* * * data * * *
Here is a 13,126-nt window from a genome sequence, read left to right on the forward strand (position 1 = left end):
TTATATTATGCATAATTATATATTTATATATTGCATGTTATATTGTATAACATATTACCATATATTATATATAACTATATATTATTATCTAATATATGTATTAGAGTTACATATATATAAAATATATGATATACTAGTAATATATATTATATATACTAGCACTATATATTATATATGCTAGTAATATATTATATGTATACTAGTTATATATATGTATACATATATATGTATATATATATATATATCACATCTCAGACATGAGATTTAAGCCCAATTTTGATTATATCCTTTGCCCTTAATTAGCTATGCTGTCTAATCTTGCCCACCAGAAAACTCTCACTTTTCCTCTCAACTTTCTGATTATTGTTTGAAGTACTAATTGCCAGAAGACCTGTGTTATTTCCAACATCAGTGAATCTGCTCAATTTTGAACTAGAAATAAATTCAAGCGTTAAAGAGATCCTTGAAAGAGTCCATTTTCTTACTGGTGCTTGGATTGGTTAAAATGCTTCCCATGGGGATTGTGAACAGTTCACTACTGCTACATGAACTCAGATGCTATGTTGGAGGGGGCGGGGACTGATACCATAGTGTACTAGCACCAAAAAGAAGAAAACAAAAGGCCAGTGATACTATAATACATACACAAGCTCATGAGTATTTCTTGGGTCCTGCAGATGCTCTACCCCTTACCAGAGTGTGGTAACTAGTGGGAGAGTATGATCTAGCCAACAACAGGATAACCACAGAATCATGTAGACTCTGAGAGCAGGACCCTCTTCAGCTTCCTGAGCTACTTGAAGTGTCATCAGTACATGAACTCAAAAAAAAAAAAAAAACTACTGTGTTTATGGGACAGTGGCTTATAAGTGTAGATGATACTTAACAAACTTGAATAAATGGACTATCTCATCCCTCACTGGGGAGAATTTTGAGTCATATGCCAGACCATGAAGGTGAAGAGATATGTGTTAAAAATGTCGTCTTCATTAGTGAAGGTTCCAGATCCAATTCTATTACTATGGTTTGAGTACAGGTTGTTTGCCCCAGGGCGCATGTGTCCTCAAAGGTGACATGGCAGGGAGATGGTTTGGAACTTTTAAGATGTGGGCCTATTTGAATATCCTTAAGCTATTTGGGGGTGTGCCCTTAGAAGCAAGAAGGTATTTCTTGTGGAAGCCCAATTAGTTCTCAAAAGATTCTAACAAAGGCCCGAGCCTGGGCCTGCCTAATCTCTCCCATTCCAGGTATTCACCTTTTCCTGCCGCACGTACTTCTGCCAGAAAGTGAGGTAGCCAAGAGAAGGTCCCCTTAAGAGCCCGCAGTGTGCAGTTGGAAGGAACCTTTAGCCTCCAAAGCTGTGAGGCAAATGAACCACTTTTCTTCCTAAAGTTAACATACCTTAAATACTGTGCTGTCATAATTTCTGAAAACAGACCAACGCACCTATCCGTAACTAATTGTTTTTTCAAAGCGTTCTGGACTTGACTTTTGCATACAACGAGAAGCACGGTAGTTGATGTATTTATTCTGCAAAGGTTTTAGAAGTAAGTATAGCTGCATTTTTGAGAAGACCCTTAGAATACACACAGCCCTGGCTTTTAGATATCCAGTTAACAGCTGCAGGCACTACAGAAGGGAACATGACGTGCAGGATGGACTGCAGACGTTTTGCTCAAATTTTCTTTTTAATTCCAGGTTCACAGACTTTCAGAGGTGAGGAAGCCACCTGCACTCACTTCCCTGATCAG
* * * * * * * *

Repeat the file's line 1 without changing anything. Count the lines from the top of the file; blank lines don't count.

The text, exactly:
Here is a 13,126-nt window from a genome sequence, read left to right on the forward strand (position 1 = left end):